Bloodhound SSC News

24th January 2017




Friday, 20 January, 2017

Working in a school can be a manic experience. Workload is high, events can be unpredictable and there is a never-ending to-do list. This is where STEM Ambassadors come in. Experts in their field, the Ambassadors have a unique role to play in the promotion of vital technical subjects at all school levels, as Richard Howard, Deputy Head at St Mary’s Catholic Primary School in Poole, explains.

The value of a good Ambassador to a school is immense. Not only can they have a profound impact on the promotion of STEM subjects (science, technology, engineering and maths), they can also make a real difference to those children who have a thirst for knowledge in these areas.

Sean Noonan, a STEM Ambassador who works with a number of Dorset schools, can attest to this following a recent visit which he led to the Goodwood Festival of Speed. Sean had spent the previous year working on range of BLOODHOUND Project inspired activities with children aged 6 to 11. Demand for sessions always outstripped supply and so, when it came to Goodwood, Sean was able to draw from a deeply knowledgeable and enthusiastic group of pupils.

Making the most of Goodwood

The BLOODHOUND show car at Goodwood provided the centrepiece for the children’s experience of the festival. Having already watched inspiring videos, discussed the mechanical breakthroughs and demonstrated an understanding of the forces they experience every day, the children came into the marquee well versed in the “Inspiring a generation” philosophy.

Sean had previously worked with the children on their own versions of BLOODHOUND using an excellent kit provided by the Institution of Mechanical Engineers. This ensured that the children were exceptionally knowledgeable about the next stage in their BLOODHOUND journeys, which was to be racing their own vehicles adjacent to the main marquee.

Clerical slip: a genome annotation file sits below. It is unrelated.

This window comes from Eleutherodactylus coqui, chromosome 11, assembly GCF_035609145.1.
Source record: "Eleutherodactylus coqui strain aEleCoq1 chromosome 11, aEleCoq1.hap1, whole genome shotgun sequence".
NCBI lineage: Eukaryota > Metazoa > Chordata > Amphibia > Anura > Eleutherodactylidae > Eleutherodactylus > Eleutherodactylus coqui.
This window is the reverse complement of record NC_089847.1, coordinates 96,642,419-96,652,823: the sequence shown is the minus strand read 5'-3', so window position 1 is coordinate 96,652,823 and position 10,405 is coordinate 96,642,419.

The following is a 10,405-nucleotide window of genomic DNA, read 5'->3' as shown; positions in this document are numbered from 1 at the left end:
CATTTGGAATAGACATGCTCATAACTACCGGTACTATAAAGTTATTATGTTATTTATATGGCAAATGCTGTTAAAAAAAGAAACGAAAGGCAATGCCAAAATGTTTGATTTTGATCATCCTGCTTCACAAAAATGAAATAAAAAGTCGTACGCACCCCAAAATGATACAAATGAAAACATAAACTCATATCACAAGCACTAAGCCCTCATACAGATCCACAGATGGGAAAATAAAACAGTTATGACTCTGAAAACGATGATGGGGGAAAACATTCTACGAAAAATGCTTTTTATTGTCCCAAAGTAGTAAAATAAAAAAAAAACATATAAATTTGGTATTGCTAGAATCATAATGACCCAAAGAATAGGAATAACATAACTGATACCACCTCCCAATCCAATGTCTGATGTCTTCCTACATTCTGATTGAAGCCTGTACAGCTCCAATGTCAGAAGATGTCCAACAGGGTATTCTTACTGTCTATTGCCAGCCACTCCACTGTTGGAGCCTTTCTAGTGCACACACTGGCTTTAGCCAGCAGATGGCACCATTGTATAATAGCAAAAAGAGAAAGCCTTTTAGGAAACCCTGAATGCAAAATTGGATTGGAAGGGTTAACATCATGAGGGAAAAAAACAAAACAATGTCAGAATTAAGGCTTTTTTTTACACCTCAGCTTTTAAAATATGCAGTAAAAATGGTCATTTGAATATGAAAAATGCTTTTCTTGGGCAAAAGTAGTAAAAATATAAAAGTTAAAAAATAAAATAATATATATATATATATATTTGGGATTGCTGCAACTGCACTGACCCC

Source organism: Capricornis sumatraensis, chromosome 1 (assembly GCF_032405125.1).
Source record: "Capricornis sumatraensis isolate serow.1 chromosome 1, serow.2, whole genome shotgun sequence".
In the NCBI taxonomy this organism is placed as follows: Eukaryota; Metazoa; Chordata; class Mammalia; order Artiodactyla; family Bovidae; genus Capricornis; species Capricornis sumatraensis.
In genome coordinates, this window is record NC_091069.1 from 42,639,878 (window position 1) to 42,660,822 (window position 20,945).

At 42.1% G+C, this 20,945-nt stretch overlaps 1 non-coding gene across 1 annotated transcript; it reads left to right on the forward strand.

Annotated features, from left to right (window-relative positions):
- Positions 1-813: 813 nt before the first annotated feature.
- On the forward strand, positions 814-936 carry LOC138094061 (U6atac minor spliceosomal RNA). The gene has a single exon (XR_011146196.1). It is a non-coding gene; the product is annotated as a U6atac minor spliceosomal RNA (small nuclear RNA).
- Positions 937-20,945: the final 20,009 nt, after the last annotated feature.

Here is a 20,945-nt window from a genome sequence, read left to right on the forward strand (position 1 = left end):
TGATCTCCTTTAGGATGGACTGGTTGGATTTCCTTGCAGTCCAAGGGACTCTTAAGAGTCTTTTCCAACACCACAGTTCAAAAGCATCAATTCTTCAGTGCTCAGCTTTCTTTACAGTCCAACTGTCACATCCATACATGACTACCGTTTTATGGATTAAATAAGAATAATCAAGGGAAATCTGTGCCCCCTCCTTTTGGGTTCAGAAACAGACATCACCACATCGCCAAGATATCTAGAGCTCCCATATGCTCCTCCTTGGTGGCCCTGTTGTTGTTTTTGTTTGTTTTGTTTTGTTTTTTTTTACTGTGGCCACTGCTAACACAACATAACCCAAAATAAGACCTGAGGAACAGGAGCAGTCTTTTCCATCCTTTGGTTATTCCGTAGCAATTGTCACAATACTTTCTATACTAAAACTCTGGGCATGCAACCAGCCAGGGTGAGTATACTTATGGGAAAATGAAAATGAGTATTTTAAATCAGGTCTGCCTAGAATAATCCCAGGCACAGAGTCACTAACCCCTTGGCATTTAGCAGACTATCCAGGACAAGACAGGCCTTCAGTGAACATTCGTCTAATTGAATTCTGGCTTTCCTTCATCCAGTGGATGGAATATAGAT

In a day full of highlights, this experience was really the defining moment for the children. It was incredibly rewarding to see them so engaged with the task, given how much else there was to distract them nearby.

The legacy of their time at Goodwood, as well as the work that Sean has done since the start of the project, is that this year will see the school’s very first STEM club being run after school. As the STEM Ambassador, Sean has a vision for this club which will inspire not only the next group to visit Goodwood, but all those who want to step forward into a future shaped by their own ideas.

What’s in it for Ambassadors?

Working alongside qualified teaching staff, Ambassadors are able to make the most of their own areas of expertise, but can also discover and expand on other exciting areas of the curriculum.

Projects can be varied in size, working with a few able children to whole year groups or schools; a huge range of options are available and can be easily set by the preferences of the Ambassador for the size of the role they wish to take on.

As well as the obvious benefits to the Ambassador’s CV, there are many other factors that make this role so rewarding and worthwhile. Children, particularly primary age children, tend to view the world in a fascinating way and this can lead to new insights on familiar topics, as well as questions that can confound even the expert.